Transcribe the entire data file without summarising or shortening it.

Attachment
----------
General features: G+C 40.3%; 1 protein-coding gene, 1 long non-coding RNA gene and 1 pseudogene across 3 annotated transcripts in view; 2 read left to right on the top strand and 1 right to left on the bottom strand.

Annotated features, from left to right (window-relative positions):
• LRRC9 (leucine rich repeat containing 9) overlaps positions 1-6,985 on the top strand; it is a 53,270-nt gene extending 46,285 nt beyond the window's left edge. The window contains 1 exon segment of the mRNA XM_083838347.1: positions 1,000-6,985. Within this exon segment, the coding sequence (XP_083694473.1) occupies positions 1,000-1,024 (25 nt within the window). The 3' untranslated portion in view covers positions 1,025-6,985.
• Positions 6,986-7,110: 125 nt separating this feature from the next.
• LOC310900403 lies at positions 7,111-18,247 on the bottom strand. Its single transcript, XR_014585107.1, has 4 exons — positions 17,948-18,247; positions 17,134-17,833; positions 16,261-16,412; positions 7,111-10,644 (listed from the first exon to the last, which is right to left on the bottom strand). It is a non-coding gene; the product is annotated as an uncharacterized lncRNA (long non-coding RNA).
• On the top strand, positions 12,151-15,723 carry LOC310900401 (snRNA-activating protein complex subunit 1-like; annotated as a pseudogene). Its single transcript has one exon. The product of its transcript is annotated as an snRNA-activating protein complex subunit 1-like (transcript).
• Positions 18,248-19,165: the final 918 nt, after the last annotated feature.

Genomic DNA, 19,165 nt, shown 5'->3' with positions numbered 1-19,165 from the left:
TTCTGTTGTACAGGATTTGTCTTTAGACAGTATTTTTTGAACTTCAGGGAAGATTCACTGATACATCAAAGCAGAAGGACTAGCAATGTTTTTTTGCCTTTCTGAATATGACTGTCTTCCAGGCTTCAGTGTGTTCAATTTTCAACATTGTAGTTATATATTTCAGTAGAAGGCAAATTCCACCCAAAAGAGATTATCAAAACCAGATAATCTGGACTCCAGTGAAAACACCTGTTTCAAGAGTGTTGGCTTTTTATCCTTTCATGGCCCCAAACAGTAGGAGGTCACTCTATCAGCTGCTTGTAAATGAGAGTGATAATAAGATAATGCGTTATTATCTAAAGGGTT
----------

General features: G+C 40.3%; 1 protein-coding gene, 1 long non-coding RNA gene and 1 pseudogene across 3 annotated transcripts in view; 2 read left to right on the top strand and 1 right to left on the bottom strand.

Annotated features, from left to right (window-relative positions):
• LRRC9 (leucine rich repeat containing 9) overlaps positions 1-6,985 on the top strand; it is a 53,270-nt gene extending 46,285 nt beyond the window's left edge. The window contains 1 exon segment of the mRNA XM_083838347.1: positions 1,000-6,985. Within this exon segment, the coding sequence (XP_083694473.1) occupies positions 1,000-1,024 (25 nt within the window). The 3' untranslated portion in view covers positions 1,025-6,985.
• Positions 6,986-7,110: 125 nt separating this feature from the next.
• LOC310900403 lies at positions 7,111-18,247 on the bottom strand. Its single transcript, XR_014585107.1, has 4 exons — positions 17,948-18,247; positions 17,134-17,833; positions 16,261-16,412; positions 7,111-10,644 (listed from the first exon to the last, which is right to left on the bottom strand). It is a non-coding gene; the product is annotated as an uncharacterized lncRNA (long non-coding RNA).
• On the top strand, positions 12,151-15,723 carry LOC310900401 (snRNA-activating protein complex subunit 1-like; annotated as a pseudogene). Its single transcript has one exon. The product of its transcript is annotated as an snRNA-activating protein complex subunit 1-like (transcript).
• Positions 18,248-19,165: the final 918 nt, after the last annotated feature.

Genomic DNA, 19,165 nt, shown 5'->3' with positions numbered 1-19,165 from the left:
TTCTGTTGTACAGGATTTGTCTTTAGACAGTATTTTTTGAACTTCAGGGAAGATTCACTGATACATCAAAGCAGAAGGACTAGCAATGTTTTTTTGCCTTTCTGAATATGACTGTCTTCCAGGCTTCAGTGTGTTCAATTTTCAACATTGTAGTTATATATTTCAGTAGAAGGCAAATTCCACCCAAAAGAGATTATCAAAACCAGATAATCTGGACTCCAGTGAAAACACCTGTTTCAAGAGTGTTGGCTTTTTATCCTTTCATGGCCCCAAACAGTAGGAGGTCACTCTATCAGCTGCTTGTAAATGAGAGTGATAATAAGATAATGCGTTATTATCTAAAGGGTT